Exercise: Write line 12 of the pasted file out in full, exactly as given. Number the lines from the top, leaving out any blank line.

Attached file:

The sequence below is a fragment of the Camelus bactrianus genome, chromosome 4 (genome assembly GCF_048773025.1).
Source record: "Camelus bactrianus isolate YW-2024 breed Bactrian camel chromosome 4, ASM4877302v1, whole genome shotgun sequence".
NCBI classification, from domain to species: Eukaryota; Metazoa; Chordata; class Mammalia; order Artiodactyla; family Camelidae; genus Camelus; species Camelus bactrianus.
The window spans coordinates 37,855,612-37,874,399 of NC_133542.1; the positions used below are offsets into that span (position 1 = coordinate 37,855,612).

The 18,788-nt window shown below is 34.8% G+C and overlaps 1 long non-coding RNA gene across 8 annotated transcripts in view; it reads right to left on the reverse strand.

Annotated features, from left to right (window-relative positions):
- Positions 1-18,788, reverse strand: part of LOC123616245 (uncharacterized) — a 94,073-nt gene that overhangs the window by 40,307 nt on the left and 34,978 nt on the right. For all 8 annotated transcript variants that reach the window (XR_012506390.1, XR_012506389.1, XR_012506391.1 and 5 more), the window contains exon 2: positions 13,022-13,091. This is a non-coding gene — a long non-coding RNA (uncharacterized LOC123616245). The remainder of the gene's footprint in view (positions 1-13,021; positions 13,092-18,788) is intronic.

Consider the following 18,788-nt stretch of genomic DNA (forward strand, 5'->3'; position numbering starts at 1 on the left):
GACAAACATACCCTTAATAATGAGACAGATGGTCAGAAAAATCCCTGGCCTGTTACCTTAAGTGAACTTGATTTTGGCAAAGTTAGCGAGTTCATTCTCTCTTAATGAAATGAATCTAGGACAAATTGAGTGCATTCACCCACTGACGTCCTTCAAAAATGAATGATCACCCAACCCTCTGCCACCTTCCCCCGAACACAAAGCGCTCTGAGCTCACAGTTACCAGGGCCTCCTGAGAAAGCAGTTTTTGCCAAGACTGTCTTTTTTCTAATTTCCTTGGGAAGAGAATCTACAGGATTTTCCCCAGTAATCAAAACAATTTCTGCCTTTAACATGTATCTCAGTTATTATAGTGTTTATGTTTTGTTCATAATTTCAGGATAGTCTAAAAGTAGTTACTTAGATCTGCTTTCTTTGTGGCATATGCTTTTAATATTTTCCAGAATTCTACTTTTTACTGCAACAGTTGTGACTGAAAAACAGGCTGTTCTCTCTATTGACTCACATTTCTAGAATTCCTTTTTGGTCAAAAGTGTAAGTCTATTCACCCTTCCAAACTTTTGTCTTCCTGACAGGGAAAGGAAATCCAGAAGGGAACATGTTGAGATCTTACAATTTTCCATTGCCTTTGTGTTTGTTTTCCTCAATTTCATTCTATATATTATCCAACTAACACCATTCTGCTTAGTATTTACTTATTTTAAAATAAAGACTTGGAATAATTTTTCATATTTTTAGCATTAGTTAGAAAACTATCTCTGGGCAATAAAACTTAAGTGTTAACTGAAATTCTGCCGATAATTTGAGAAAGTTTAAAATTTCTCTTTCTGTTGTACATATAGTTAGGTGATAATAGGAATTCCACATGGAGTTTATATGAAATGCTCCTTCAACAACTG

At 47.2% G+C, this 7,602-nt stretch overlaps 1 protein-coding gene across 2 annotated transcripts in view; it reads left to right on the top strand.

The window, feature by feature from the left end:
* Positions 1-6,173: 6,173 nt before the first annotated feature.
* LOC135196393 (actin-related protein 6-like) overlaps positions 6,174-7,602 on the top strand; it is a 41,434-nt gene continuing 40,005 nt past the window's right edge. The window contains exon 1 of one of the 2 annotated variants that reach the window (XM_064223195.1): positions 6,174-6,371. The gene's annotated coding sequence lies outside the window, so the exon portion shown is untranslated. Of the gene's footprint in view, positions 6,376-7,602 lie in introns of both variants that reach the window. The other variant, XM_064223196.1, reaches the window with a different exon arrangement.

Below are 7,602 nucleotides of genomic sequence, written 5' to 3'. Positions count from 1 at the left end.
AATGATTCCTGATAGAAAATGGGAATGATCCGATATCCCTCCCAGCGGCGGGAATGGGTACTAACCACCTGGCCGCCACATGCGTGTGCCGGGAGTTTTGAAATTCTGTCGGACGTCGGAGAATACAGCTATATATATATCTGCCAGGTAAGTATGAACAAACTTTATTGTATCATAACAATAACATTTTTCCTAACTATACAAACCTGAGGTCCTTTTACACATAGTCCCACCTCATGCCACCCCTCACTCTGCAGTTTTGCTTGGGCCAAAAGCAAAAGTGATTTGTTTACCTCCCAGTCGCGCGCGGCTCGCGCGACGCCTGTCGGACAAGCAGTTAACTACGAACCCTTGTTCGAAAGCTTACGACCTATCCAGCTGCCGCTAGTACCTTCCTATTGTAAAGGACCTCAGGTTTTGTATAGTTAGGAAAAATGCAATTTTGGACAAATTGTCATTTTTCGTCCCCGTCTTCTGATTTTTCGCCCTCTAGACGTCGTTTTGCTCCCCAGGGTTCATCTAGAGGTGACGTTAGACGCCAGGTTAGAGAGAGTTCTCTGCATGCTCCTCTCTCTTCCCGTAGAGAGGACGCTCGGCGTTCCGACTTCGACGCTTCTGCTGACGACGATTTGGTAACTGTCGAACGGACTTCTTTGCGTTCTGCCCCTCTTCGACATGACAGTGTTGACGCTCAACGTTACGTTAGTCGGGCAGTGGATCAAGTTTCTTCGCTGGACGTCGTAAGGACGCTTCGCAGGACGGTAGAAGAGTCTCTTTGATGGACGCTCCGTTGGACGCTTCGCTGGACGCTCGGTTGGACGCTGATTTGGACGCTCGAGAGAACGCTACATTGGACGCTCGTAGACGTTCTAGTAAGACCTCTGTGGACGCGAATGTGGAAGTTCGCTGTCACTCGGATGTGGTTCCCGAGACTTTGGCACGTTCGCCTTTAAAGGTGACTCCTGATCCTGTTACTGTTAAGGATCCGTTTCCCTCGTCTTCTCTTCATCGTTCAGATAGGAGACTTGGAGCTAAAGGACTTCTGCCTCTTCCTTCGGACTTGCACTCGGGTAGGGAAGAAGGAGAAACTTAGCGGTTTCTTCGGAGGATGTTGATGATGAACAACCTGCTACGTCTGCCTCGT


* Positions 1-6,173: 6,173 nt before the first annotated feature.